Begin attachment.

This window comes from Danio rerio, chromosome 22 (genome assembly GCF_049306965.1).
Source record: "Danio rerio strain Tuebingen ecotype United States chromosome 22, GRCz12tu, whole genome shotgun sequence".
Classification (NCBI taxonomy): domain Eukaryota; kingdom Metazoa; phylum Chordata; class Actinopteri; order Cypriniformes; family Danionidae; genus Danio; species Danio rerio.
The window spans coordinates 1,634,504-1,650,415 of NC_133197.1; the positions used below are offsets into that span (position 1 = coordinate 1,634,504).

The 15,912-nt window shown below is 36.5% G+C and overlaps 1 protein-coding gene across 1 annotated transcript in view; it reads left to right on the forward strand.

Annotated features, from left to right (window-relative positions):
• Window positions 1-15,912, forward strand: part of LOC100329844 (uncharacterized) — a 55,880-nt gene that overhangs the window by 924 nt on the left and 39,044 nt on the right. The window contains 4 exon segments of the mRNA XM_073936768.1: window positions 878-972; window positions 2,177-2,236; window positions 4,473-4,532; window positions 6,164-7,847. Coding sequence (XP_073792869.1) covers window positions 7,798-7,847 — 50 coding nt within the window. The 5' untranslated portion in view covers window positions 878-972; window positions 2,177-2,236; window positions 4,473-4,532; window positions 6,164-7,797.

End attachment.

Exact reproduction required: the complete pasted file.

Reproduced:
This window comes from Danio rerio, chromosome 22 (genome assembly GCF_049306965.1).
Source record: "Danio rerio strain Tuebingen ecotype United States chromosome 22, GRCz12tu, whole genome shotgun sequence".
Classification (NCBI taxonomy): domain Eukaryota; kingdom Metazoa; phylum Chordata; class Actinopteri; order Cypriniformes; family Danionidae; genus Danio; species Danio rerio.
The window spans coordinates 1,634,504-1,650,415 of NC_133197.1; the positions used below are offsets into that span (position 1 = coordinate 1,634,504).

The 15,912-nt window shown below is 36.5% G+C and overlaps 1 protein-coding gene across 1 annotated transcript in view; it reads left to right on the forward strand.

Annotated features, from left to right (window-relative positions):
• Window positions 1-15,912, forward strand: part of LOC100329844 (uncharacterized) — a 55,880-nt gene that overhangs the window by 924 nt on the left and 39,044 nt on the right. The window contains 4 exon segments of the mRNA XM_073936768.1: window positions 878-972; window positions 2,177-2,236; window positions 4,473-4,532; window positions 6,164-7,847. Coding sequence (XP_073792869.1) covers window positions 7,798-7,847 — 50 coding nt within the window. The 5' untranslated portion in view covers window positions 878-972; window positions 2,177-2,236; window positions 4,473-4,532; window positions 6,164-7,797.